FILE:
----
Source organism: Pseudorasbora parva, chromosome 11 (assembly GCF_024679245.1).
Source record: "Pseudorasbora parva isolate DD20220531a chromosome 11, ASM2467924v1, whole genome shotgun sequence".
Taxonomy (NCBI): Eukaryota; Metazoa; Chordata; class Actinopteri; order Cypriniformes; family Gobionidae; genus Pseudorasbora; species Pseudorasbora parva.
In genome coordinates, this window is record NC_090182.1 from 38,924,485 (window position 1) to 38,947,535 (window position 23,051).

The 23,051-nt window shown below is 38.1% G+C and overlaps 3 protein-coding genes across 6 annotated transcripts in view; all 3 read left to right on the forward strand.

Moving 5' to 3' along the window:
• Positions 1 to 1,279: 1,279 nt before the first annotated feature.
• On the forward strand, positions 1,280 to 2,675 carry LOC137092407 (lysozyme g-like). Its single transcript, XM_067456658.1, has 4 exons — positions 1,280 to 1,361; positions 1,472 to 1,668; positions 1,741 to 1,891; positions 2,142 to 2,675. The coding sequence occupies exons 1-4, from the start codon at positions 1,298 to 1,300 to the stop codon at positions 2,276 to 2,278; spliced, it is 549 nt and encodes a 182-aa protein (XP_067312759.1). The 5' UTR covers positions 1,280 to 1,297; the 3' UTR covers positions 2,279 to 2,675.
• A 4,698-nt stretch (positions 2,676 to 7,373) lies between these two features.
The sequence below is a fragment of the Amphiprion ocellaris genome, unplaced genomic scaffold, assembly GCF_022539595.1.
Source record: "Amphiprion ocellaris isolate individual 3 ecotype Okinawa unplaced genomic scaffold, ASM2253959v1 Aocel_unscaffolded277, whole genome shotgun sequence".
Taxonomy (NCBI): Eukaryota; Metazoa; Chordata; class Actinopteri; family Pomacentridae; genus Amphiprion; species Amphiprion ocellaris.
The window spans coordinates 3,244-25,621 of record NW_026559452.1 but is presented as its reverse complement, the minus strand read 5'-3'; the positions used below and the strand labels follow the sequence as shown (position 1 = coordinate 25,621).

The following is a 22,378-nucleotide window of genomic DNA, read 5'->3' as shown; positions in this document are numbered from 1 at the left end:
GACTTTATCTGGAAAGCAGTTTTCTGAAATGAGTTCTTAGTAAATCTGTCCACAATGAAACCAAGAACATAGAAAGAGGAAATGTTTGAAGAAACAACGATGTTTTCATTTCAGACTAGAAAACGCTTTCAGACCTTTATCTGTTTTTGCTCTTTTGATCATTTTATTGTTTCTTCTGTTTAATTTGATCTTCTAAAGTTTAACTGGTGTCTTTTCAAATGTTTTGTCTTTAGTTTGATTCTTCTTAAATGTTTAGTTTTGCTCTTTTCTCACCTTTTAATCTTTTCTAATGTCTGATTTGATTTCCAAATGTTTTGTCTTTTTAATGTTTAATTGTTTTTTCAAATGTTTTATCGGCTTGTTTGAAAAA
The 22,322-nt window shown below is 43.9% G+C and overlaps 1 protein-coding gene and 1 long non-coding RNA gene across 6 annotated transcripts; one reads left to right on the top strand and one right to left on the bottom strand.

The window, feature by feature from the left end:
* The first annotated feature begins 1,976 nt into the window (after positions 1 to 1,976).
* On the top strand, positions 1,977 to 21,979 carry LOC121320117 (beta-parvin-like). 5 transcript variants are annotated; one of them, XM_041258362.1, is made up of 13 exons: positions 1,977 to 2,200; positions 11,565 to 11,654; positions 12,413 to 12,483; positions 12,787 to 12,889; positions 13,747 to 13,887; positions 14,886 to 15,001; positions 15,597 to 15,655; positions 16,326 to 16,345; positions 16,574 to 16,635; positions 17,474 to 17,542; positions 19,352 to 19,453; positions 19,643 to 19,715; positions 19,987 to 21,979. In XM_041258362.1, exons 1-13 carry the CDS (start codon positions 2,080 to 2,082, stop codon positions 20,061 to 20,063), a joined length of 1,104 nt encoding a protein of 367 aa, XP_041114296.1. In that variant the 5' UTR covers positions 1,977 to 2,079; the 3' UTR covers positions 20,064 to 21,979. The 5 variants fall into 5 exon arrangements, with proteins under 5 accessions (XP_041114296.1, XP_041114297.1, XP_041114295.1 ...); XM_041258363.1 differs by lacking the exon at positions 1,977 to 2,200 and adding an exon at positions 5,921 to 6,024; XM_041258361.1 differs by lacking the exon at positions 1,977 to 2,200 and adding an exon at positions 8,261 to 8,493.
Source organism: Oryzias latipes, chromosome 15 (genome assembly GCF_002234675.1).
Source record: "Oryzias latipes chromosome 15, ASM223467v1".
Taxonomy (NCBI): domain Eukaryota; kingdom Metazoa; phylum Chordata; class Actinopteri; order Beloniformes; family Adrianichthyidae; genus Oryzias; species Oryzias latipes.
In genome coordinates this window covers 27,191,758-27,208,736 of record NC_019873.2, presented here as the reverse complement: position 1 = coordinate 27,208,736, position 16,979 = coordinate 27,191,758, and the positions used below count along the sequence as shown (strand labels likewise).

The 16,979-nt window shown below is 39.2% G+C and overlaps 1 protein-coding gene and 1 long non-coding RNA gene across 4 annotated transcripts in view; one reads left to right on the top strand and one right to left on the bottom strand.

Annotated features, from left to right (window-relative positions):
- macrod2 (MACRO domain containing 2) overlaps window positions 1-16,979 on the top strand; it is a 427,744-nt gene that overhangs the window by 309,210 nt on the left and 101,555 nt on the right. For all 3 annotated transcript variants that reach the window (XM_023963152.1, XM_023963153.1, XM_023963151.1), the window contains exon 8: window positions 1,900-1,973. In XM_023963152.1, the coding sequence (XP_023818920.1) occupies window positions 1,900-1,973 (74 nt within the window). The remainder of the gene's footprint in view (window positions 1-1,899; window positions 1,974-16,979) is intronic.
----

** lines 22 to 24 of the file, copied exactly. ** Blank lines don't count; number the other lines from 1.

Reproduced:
Taxonomy (NCBI): domain Eukaryota; kingdom Metazoa; phylum Chordata; class Actinopteri; order Beloniformes; family Adrianichthyidae; genus Oryzias; species Oryzias latipes.
In genome coordinates this window covers 27,191,758-27,208,736 of record NC_019873.2, presented here as the reverse complement: position 1 = coordinate 27,208,736, position 16,979 = coordinate 27,191,758, and the positions used below count along the sequence as shown (strand labels likewise).

The 16,979-nt window shown below is 39.2% G+C and overlaps 1 protein-coding gene and 1 long non-coding RNA gene across 4 annotated transcripts in view; one reads left to right on the top strand and one right to left on the bottom strand.